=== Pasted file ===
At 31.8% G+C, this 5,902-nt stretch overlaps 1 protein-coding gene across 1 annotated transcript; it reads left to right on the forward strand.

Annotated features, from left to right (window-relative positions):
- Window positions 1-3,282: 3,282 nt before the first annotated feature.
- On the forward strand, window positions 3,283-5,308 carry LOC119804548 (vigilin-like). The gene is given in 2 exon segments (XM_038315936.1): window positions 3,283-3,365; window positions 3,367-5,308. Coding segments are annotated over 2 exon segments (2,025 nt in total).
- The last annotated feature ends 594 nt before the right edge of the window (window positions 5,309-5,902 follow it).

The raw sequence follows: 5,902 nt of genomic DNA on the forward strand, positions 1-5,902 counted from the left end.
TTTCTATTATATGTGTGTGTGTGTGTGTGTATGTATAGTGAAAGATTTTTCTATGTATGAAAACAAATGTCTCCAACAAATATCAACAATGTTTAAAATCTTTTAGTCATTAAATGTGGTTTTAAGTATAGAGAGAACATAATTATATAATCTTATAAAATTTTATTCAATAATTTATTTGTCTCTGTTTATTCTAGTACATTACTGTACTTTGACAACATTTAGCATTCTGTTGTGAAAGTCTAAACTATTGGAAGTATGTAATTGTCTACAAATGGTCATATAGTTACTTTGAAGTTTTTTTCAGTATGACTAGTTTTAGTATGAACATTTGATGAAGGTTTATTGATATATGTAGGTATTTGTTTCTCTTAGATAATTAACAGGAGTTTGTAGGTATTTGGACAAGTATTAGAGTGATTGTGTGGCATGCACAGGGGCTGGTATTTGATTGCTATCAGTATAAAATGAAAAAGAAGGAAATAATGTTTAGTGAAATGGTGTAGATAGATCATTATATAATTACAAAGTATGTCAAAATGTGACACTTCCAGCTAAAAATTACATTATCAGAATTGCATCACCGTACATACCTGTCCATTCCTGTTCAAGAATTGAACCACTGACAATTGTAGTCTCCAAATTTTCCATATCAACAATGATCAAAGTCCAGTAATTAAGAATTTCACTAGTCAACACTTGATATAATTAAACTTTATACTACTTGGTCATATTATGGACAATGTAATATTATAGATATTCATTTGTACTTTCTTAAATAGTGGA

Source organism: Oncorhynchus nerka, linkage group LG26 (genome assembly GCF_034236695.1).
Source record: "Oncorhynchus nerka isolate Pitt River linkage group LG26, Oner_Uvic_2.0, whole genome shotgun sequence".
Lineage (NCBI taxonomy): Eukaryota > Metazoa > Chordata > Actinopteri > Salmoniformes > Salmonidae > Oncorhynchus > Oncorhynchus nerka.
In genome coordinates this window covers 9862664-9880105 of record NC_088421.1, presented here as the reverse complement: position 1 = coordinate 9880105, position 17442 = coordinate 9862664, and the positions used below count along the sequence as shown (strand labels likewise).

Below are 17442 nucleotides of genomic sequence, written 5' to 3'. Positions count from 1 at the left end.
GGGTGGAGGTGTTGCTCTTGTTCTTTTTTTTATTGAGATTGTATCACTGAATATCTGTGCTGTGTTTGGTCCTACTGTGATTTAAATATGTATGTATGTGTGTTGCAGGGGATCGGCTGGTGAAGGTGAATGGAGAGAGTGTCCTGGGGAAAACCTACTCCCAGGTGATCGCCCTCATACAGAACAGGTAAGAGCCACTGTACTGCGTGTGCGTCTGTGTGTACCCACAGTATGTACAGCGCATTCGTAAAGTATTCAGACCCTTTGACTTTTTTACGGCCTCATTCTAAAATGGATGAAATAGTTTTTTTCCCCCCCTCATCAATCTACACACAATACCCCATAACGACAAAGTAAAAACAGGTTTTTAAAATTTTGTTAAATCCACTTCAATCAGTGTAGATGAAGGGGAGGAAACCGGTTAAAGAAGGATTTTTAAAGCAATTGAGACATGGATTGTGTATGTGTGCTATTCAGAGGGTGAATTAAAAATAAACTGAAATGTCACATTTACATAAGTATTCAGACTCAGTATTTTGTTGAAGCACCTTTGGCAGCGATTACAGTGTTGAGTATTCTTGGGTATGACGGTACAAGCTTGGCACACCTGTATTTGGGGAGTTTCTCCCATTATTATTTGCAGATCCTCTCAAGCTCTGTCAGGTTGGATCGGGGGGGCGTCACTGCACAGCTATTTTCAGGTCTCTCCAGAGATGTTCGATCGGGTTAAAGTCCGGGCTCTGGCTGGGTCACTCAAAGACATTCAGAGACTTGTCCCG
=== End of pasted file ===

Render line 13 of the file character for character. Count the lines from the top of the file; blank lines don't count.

GGGTGGAGGTGTTGCTCTTGTTCTTTTTTTTATTGAGATTGTATCACTGAATATCTGTGCTGTGTTTGGTCCTACTGTGATTTAAATATGTATGTATGTGTGTTGCAGGGGATCGGCTGGTGAAGGTGAATGGAGAGAGTGTCCTGGGGAAAACCTACTCCCAGGTGATCGCCCTCATACAGAACAGGTAAGAGCCACTGTACTGCGTGTGCGTCTGTGTGTACCCACAGTATGTACAGCGCATTCGTAAAGTATTCAGACCCTTTGACTTTTTTACGGCCTCATTCTAAAATGGATGAAATAGTTTTTTTCCCCCCCTCATCAATCTACACACAATACCCCATAACGACAAAGTAAAAACAGGTTTTTAAAATTTTGTTAAATCCACTTCAATCAGTGTAGATGAAGGGGAGGAAACCGGTTAAAGAAGGATTTTTAAAGCAATTGAGACATGGATTGTGTATGTGTGCTATTCAGAGGGTGAATTAAAAATAAACTGAAATGTCACATTTACATAAGTATTCAGACTCAGTATTTTGTTGAAGCACCTTTGGCAGCGATTACAGTGTTGAGTATTCTTGGGTATGACGGTACAAGCTTGGCACACCTGTATTTGGGGAGTTTCTCCCATTATTATTTGCAGATCCTCTCAAGCTCTGTCAGGTTGGATCGGGGGGGCGTCACTGCACAGCTATTTTCAGGTCTCTCCAGAGATGTTCGATCGGGTTAAAGTCCGGGCTCTGGCTGGGTCACTCAAAGACATTCAGAGACTTGTCCCG